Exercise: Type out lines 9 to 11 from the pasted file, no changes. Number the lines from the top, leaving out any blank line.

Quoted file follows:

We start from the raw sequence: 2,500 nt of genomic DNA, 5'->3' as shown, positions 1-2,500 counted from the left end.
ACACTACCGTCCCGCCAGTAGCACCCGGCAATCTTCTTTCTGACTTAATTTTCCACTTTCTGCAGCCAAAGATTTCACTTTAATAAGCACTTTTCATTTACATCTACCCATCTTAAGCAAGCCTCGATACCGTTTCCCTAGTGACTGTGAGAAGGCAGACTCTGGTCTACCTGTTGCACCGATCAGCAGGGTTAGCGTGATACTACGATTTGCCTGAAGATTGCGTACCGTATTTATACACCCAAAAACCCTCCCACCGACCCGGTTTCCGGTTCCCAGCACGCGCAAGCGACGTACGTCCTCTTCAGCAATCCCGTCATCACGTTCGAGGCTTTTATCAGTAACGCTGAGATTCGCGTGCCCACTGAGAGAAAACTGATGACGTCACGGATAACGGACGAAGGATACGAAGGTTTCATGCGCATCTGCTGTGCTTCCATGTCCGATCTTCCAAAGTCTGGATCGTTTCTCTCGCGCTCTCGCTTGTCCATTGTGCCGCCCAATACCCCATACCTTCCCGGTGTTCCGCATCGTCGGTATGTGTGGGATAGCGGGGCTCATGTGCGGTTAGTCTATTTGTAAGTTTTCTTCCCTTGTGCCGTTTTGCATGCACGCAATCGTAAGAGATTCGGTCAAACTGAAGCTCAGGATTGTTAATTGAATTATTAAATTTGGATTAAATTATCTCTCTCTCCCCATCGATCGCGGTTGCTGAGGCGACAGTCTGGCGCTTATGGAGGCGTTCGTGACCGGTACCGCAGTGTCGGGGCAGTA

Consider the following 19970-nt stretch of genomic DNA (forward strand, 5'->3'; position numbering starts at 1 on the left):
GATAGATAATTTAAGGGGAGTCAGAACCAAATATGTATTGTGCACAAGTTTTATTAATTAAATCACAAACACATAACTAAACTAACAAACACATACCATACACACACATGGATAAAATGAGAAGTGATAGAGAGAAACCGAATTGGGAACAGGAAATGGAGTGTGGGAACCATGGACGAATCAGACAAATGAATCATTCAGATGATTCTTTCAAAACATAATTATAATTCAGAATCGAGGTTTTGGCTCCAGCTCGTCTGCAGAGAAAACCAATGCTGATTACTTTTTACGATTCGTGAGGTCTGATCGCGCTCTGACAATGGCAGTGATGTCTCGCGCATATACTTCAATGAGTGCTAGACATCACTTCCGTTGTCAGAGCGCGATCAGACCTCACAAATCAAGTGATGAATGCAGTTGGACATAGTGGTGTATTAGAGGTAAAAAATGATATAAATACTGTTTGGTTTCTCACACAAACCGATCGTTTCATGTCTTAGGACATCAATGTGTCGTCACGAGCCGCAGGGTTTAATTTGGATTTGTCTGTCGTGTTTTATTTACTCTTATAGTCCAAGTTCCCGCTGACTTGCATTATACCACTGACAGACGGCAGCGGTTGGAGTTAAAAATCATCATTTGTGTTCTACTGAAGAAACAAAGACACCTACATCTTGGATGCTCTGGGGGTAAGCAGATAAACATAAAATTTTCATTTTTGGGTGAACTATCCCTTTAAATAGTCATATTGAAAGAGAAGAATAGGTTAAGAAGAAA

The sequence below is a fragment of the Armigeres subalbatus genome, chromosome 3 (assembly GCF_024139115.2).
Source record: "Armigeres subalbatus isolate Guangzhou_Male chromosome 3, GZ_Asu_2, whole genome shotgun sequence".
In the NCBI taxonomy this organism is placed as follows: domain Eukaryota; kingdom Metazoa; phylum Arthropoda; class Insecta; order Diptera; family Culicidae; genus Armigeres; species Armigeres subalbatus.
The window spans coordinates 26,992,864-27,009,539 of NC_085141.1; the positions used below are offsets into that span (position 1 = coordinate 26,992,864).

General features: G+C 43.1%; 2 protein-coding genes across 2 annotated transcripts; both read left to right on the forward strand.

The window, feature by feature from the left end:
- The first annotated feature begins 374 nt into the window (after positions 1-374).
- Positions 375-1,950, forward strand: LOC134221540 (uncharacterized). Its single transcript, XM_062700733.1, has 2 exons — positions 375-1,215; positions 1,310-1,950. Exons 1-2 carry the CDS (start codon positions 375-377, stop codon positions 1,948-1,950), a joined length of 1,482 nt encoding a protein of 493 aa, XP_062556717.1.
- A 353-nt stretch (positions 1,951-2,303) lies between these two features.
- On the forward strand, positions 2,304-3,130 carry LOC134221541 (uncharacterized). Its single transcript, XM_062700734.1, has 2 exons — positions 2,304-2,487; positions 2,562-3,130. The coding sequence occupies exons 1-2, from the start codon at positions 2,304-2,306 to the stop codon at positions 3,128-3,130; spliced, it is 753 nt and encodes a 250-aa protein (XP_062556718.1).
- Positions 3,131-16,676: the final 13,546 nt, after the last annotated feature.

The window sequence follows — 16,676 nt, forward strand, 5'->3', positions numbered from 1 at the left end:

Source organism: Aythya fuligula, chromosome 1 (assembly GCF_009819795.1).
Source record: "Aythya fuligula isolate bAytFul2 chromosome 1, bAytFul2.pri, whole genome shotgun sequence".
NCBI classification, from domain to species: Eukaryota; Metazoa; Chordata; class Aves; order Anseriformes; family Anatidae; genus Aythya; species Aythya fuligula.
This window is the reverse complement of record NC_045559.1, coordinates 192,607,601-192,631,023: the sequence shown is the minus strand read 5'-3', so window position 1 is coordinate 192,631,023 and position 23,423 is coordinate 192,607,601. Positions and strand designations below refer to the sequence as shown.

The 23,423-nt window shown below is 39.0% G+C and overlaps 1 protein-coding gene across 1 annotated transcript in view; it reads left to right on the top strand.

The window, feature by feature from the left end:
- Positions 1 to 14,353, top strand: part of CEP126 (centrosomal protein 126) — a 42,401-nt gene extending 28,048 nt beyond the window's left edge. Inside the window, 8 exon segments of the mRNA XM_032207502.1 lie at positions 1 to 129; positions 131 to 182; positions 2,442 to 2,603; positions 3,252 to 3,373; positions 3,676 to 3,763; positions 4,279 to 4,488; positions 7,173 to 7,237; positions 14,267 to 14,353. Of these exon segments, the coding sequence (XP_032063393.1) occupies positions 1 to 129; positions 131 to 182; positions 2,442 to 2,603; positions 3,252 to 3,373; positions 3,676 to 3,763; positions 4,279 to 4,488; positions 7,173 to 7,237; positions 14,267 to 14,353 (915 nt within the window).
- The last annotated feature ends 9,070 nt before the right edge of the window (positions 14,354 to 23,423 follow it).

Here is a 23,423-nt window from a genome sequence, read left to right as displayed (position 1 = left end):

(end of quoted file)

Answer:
General features: G+C 43.1%; 2 protein-coding genes across 2 annotated transcripts; both read left to right on the forward strand.

The window, feature by feature from the left end:
- The first annotated feature begins 374 nt into the window (after positions 1-374).